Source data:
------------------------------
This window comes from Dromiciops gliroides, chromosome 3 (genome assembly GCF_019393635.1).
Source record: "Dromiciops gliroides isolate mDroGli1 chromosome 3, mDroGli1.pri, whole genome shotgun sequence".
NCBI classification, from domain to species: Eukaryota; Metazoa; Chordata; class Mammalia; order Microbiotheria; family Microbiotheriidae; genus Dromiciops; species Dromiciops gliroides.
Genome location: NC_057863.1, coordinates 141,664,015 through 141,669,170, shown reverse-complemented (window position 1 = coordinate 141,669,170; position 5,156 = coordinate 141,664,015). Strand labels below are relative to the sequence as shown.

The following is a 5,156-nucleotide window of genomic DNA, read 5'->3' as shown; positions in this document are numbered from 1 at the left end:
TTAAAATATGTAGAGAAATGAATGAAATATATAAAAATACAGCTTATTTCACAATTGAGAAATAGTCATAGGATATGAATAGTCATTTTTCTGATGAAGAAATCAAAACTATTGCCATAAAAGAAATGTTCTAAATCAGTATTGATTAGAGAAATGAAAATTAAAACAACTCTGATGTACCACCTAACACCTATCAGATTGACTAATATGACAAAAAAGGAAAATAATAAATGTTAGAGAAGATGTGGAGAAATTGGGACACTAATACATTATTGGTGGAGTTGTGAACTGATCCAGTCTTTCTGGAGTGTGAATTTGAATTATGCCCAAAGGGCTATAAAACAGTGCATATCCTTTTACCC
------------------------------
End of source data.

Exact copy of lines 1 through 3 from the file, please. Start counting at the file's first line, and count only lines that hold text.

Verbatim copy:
This window comes from Dromiciops gliroides, chromosome 3 (genome assembly GCF_019393635.1).
Source record: "Dromiciops gliroides isolate mDroGli1 chromosome 3, mDroGli1.pri, whole genome shotgun sequence".
NCBI classification, from domain to species: Eukaryota; Metazoa; Chordata; class Mammalia; order Microbiotheria; family Microbiotheriidae; genus Dromiciops; species Dromiciops gliroides.